Do you miss the person before the brain injury? I know I sure did…and sometimes still do. One of the hardest parts of living with a brain injury is missing the person I was before the injury..
It was embarrassing to forget people’s names.
It was humiliating to not remember important dates, appointments and meetings.
It was crushing when I found out I was having the same conversation over and over and over again.
It was devastating to learn I was not the person I was before I had the brain injury.
And it was even harder when I found out she might not be coming back…ever.
For years I worked hard to get the old me back, and to fix everything about me that was broken. The harder I worked the worse I felt because I was not getting better the way I hoped. Sure, there were small improvements, but the big stuff, like getting the old me back, that was NOT happening.
I was tired of failing. I was exhausted from “being the change” and seeing no results. I was beaten up from trying hard to make things better when everything I did didn’t work.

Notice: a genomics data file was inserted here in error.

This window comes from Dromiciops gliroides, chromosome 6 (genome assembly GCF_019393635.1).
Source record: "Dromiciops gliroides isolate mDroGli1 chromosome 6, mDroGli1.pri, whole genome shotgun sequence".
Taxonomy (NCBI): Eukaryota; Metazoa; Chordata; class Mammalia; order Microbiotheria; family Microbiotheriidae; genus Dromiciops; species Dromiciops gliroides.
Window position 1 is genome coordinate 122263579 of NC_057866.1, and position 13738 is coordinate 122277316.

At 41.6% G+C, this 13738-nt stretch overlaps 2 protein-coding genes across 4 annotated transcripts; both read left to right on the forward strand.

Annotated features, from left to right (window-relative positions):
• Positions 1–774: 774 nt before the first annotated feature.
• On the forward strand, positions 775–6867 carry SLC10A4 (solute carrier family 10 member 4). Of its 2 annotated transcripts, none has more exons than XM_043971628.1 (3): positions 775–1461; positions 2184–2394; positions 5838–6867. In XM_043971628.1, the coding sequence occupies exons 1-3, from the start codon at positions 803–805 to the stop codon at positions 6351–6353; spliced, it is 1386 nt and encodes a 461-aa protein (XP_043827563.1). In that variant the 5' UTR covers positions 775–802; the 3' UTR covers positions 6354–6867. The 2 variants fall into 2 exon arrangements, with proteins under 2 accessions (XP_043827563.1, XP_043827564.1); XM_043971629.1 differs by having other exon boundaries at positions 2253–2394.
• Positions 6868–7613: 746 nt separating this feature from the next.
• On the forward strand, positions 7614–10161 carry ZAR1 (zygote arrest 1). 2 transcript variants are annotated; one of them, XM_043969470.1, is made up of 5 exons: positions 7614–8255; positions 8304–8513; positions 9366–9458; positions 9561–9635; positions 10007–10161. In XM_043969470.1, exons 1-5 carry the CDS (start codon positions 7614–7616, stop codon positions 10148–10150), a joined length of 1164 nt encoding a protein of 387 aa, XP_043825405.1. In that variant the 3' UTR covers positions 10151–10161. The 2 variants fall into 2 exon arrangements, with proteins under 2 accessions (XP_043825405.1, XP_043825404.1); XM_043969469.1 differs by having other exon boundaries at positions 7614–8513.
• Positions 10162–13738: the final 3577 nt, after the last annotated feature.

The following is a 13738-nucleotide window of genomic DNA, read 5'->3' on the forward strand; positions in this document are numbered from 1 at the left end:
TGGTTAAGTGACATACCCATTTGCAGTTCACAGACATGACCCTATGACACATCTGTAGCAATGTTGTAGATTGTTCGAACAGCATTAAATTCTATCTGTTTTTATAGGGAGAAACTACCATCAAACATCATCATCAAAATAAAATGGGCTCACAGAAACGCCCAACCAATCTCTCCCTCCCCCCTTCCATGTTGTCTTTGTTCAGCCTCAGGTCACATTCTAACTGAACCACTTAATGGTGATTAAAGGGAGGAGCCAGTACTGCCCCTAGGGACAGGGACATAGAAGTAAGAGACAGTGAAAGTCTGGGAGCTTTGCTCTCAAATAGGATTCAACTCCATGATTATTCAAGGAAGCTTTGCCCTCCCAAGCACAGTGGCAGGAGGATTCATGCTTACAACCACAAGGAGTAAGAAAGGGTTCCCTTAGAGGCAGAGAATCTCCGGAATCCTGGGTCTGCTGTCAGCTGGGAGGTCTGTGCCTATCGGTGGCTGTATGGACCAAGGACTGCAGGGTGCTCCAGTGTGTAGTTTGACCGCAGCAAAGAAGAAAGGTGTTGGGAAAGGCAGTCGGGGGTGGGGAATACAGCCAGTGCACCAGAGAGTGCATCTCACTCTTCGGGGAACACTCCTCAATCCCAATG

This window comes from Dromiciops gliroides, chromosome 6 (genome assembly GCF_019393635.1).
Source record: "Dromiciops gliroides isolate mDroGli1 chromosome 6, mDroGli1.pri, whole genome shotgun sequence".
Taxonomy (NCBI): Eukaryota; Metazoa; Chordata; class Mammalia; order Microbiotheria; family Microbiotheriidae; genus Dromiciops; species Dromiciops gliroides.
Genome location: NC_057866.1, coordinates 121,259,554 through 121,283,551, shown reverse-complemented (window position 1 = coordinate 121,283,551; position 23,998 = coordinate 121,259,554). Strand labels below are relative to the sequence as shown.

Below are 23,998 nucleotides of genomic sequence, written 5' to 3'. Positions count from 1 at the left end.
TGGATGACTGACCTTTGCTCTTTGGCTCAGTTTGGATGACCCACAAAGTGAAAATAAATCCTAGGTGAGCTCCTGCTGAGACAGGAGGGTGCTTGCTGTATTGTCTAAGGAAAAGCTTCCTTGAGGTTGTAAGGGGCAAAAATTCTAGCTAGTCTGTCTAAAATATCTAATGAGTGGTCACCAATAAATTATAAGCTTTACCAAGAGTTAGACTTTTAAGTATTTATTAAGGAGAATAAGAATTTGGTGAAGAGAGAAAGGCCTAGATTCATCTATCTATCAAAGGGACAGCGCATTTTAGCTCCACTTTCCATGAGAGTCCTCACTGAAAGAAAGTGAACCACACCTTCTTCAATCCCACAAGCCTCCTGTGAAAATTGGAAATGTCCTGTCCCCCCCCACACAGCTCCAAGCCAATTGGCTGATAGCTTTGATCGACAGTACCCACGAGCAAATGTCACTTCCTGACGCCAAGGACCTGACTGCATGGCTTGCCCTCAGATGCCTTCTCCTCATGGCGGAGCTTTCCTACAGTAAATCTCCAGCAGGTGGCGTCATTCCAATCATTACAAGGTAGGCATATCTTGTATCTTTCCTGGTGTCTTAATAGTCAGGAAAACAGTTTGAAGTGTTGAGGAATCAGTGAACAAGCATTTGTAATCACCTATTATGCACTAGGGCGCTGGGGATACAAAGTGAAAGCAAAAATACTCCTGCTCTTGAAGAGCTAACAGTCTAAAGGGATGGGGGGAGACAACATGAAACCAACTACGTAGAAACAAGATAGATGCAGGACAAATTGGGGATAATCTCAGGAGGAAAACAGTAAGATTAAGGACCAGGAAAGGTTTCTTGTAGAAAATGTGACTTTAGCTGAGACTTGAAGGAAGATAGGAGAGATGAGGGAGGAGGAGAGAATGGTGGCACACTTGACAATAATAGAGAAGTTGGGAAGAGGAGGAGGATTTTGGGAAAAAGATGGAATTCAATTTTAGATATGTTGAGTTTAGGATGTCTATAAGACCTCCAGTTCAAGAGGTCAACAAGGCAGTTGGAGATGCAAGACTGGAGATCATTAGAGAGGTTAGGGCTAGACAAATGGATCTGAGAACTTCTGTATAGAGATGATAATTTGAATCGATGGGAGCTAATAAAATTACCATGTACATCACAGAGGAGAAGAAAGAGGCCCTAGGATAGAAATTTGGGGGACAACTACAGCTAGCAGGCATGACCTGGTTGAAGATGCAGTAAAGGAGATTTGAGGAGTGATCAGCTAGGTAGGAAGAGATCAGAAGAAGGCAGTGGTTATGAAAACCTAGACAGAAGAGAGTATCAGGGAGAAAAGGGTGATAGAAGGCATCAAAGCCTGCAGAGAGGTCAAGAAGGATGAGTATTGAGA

I wanted to give up.
Why keep trying when I wasn’t getting better and nothing was working? All my resources were tapped. There was nothing left to give. Nothing was changing.
Ok…yes, there were some improvements.
I still missed the old me.
I still had major challenges.
After 5 years fo trying to heal myself and get better life was still hard, my memory sucked, I was scattered, overwhelmed, had a hard time with change, was forgetful, had constant headaches, was nauseous, dizzy and defeated.
Buried in shame I sat in dismay, curious what my next steps would be if I couldn’t heal myself.
There was only one choice left, really, and that was to focus on what I could do and place value on who I was rather than on everything I no longer was.
It was to hold my own hand when I needed guidance.
It was to be gentle towards myself when things were hard knowing I was doing the best I could with where I was at.
It was embracing myself with a huge hug when I felt alone, reminding myself that I would find a way.
It was celebrating the little wins every time, all the time.
It was being grateful for who I was and what I could do.
It was placing value on loving and taking care of myself and those around me as best I could.
It was to embody deep self compassion and practice extreme self care in the midst of drowning, feeling buried and being beat up.
I talk all about it in my TEDx talk, Brain Injury To Brain Upgrade sharing some of my biggest struggles.
Watch it on Youtube
Comment on it - what part did you connect with the most?
Let me know how it resonated for you.
With love, compassion and grace,